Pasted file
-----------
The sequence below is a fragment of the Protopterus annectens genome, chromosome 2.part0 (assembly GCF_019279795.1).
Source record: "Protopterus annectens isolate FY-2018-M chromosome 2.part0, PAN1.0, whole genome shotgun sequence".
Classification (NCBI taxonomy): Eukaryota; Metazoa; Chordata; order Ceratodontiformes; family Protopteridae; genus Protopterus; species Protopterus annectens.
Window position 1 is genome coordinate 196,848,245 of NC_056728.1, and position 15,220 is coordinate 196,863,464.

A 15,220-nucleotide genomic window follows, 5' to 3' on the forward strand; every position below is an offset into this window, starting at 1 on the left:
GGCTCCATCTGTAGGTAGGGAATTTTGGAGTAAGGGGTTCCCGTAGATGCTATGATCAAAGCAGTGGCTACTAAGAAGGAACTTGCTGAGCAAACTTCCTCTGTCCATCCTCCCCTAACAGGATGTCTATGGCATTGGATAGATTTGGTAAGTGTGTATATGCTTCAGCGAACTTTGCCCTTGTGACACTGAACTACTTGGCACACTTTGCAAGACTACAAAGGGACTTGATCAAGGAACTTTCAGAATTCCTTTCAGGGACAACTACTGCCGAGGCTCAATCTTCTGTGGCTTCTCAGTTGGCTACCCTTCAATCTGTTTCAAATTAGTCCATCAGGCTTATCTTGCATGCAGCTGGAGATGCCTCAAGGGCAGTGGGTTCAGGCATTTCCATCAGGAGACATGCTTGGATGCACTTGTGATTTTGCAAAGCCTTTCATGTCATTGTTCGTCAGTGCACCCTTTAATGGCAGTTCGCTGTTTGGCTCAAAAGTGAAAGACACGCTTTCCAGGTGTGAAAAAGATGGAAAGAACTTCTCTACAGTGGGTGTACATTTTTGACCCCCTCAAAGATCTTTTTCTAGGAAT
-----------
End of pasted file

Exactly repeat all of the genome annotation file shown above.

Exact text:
The sequence below is a fragment of the Protopterus annectens genome, chromosome 2.part0 (assembly GCF_019279795.1).
Source record: "Protopterus annectens isolate FY-2018-M chromosome 2.part0, PAN1.0, whole genome shotgun sequence".
Classification (NCBI taxonomy): Eukaryota; Metazoa; Chordata; order Ceratodontiformes; family Protopteridae; genus Protopterus; species Protopterus annectens.
Window position 1 is genome coordinate 196,848,245 of NC_056728.1, and position 15,220 is coordinate 196,863,464.

A 15,220-nucleotide genomic window follows, 5' to 3' on the forward strand; every position below is an offset into this window, starting at 1 on the left:
GGCTCCATCTGTAGGTAGGGAATTTTGGAGTAAGGGGTTCCCGTAGATGCTATGATCAAAGCAGTGGCTACTAAGAAGGAACTTGCTGAGCAAACTTCCTCTGTCCATCCTCCCCTAACAGGATGTCTATGGCATTGGATAGATTTGGTAAGTGTGTATATGCTTCAGCGAACTTTGCCCTTGTGACACTGAACTACTTGGCACACTTTGCAAGACTACAAAGGGACTTGATCAAGGAACTTTCAGAATTCCTTTCAGGGACAACTACTGCCGAGGCTCAATCTTCTGTGGCTTCTCAGTTGGCTACCCTTCAATCTGTTTCAAATTAGTCCATCAGGCTTATCTTGCATGCAGCTGGAGATGCCTCAAGGGCAGTGGGTTCAGGCATTTCCATCAGGAGACATGCTTGGATGCACTTGTGATTTTGCAAAGCCTTTCATGTCATTGTTCGTCAGTGCACCCTTTAATGGCAGTTCGCTGTTTGGCTCAAAAGTGAAAGACACGCTTTCCAGGTGTGAAAAAGATGGAAAGAACTTCTCTACAGTGGGTGTACATTTTTGACCCCCTCAAAGATCTTTTTCTAGGAAT